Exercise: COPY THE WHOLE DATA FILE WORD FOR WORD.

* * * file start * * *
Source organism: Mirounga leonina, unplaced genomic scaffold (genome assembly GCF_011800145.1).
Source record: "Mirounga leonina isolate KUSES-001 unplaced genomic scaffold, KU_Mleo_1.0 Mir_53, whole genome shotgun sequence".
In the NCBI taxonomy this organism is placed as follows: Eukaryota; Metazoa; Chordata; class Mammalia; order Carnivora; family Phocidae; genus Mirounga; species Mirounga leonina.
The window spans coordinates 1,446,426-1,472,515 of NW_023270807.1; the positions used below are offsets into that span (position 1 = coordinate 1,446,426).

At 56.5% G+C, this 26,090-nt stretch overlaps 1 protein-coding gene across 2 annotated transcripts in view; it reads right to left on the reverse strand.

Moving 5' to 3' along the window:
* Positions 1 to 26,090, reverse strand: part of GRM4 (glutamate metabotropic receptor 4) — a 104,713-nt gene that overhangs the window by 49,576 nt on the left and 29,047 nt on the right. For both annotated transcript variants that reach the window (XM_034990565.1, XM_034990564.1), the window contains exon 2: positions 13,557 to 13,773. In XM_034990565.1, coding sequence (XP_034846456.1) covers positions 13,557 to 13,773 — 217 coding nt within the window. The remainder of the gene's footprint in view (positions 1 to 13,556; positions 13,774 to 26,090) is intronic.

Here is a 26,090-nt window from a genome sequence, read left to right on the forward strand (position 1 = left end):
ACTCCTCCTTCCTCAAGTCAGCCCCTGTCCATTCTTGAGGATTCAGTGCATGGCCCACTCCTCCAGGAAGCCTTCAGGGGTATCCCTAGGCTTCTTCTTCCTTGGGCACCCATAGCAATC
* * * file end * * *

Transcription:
Source organism: Mirounga leonina, unplaced genomic scaffold (genome assembly GCF_011800145.1).
Source record: "Mirounga leonina isolate KUSES-001 unplaced genomic scaffold, KU_Mleo_1.0 Mir_53, whole genome shotgun sequence".
In the NCBI taxonomy this organism is placed as follows: Eukaryota; Metazoa; Chordata; class Mammalia; order Carnivora; family Phocidae; genus Mirounga; species Mirounga leonina.
The window spans coordinates 1,446,426-1,472,515 of NW_023270807.1; the positions used below are offsets into that span (position 1 = coordinate 1,446,426).

At 56.5% G+C, this 26,090-nt stretch overlaps 1 protein-coding gene across 2 annotated transcripts in view; it reads right to left on the reverse strand.

Moving 5' to 3' along the window:
* Positions 1 to 26,090, reverse strand: part of GRM4 (glutamate metabotropic receptor 4) — a 104,713-nt gene that overhangs the window by 49,576 nt on the left and 29,047 nt on the right. For both annotated transcript variants that reach the window (XM_034990565.1, XM_034990564.1), the window contains exon 2: positions 13,557 to 13,773. In XM_034990565.1, coding sequence (XP_034846456.1) covers positions 13,557 to 13,773 — 217 coding nt within the window. The remainder of the gene's footprint in view (positions 1 to 13,556; positions 13,774 to 26,090) is intronic.

Here is a 26,090-nt window from a genome sequence, read left to right on the forward strand (position 1 = left end):
ACTCCTCCTTCCTCAAGTCAGCCCCTGTCCATTCTTGAGGATTCAGTGCATGGCCCACTCCTCCAGGAAGCCTTCAGGGGTATCCCTAGGCTTCTTCTTCCTTGGGCACCCATAGCAATC